Saturday, March 14, 2009

Report on the 3/12/09 Cary Town Council Public Hearing on IRV

On 3/12/09, the Cary Town Council held the second meeting where the 2009 IRV pilot was addressed.

There was about a two to one ratio of pro-IRV speakers to anti-IRV speakers. Andy Silver, Perry Woods, Don Hyatt and myself spoke out against IRV. Don Hyatt, a Republican from Cary, used similar words used by John Hollingsworth (former president of the Wake County Progressive Democrats):

"The IRV math doesn't make sense!"

Here is Andy Silver's report:
Chris, Perry, I, and a couple other people spoke against having a second IRV pilot in Perry at the Town Council meeting tonight, and about twice the number spoke for. Then Erv Portman made a motion for IRV, and spoke for it, but Don Frantz gave a devastating account of the problems of counting the ballots in 2007, followed by comments against IRV by 3 or 4 other members. Finally, Erv withdrew his motion and another motion to use plurality to decide elections was passed, meaning only that allowing plurality elections will be discussed again, and I think there will be an open forum on it April 15. This does not rule out IRV, which can be discussed again at the same time (really complicated, in parliamentary terms). Several members wanted to get clearer information from the BOE (not sure whether Wake or state) on possibility of counting the second and third rounds of votes by optical scan - also whether the sorting before those counts could be done by machine.

Some remarks were made about disappointment with the BOEs for not providing analysis and conclusions about the 2007 pilot election - otherwise what is the point of having a pilot?

I thought that the discussion by council members was amazing - could provide an excellent civics lesson on IRV and its pitfalls. I look forward to their posting the video of the proceedings on the town website.

It was clear from talking to some town council members before the meeting that they were impressed by our side's information. The pro IRV people commented mostly on the reported ease of voting, and how Cary voters liked it according to the exit poll. They seemed to feel that our side had the most reasoned arguments.

So at the meeting I wasn't surprised at the pro-IRV arguments I heard. The same old stuff was trotted out - IRV ensures majority winners (it did not do so in Cary), it costs less (not if you keep track of all the costs and don't do it under the table and off the books), and people like it (but do they really understand it?), etc. The Cary Town info officer showed some information was cheaper, but I suspect that was not including other costs that other legislative groups have factored in.

In fact the whole issue that Cary is still claiming that IRV elections are cheaper disturbs me, given that there is overwhelming evidence from many sources (San Francisco, VT, MD, and now Pierce County WA) that IRV elections are more expensive than traditional general elections and runoffs once all the costs are considered. But Cary continues to claim that a single IRV election is always cheaper than a traditional runoff election.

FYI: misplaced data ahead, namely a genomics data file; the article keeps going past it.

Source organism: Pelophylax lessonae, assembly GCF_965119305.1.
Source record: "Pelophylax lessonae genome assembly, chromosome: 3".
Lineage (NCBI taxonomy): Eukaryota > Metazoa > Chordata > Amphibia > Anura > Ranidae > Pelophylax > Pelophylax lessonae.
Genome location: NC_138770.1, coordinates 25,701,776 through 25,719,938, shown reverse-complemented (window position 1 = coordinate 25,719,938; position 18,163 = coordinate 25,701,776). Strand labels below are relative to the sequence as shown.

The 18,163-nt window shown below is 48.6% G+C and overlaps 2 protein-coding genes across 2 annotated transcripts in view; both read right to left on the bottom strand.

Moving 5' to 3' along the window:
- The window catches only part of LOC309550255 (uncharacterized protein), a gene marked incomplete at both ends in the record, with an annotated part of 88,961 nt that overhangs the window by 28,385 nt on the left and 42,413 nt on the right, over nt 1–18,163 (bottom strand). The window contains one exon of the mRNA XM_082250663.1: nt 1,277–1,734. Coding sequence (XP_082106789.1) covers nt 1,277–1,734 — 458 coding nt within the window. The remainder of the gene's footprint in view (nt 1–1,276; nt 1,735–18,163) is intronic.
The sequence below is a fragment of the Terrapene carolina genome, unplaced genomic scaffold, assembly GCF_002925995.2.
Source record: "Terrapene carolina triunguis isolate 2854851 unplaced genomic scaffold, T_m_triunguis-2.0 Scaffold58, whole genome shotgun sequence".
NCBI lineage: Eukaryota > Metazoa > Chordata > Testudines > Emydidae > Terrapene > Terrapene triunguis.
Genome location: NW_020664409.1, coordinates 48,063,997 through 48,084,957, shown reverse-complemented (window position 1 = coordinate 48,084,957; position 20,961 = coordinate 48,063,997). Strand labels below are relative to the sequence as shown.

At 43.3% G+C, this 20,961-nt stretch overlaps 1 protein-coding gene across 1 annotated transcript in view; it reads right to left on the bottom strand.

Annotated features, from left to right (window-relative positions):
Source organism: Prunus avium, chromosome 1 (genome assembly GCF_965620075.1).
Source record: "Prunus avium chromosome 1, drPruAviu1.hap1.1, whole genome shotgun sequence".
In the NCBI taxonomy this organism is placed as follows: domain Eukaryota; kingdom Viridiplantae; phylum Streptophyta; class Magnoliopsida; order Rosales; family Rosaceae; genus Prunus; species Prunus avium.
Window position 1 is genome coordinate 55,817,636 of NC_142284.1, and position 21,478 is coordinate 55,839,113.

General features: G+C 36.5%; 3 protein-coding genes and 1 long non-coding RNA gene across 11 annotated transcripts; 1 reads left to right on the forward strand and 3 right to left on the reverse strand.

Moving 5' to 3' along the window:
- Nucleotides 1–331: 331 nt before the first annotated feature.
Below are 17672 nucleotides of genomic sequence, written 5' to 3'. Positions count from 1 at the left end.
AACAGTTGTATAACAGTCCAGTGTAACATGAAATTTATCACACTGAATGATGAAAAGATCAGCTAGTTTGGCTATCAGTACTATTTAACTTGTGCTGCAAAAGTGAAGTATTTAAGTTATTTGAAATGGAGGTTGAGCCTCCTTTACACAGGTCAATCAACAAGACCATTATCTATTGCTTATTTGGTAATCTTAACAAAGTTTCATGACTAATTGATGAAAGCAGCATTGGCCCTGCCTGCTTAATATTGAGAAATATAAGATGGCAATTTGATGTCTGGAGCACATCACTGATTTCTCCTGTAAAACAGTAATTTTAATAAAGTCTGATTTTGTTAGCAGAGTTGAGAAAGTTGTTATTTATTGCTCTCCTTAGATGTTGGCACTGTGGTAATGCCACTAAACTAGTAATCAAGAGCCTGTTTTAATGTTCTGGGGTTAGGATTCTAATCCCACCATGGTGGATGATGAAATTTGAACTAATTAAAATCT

From the

The respondents were next asked their support for using the Instant Runoff Voting Method using a 9-point scale from not supportive at all (1) to very supportive (9). The respondents were also informed the use of the method would save Cary taxpayers approximately $28,000 by not having to hold a physical runoff election.

No one really kept track of all the expenses in the 2007 pilot - including keeping track of the value of all the volunteer work done by FairVote and DemocracyNC that they actually have to keep track of in the 2009 pilot guidelines. So since the pilot was done so haphazardly in 2007, maybe they shouldn't claim that IRV saved money over traditional elections?

They should ask the question a couple of different ways:

  • If using IRV in a single election cost more than holding a traditional general election plus runoff, would you favor using it in Cary?
  • If using IRV meant we had to pay for the cost of voter education and an exit poll, and that cost more than holding a general election and runoff election, would you favor using it in Cary?

Another thing that was amazing about this survey was that the results showed there was a difference in how people answered the questions based on age, race, gender, income, education level, and where they lived (apartment, house, condo, etc.) - something that the original exit poll did not reveal. Could that be because Cary actually hired a professional polling organization that didn't have a dog in the hunt?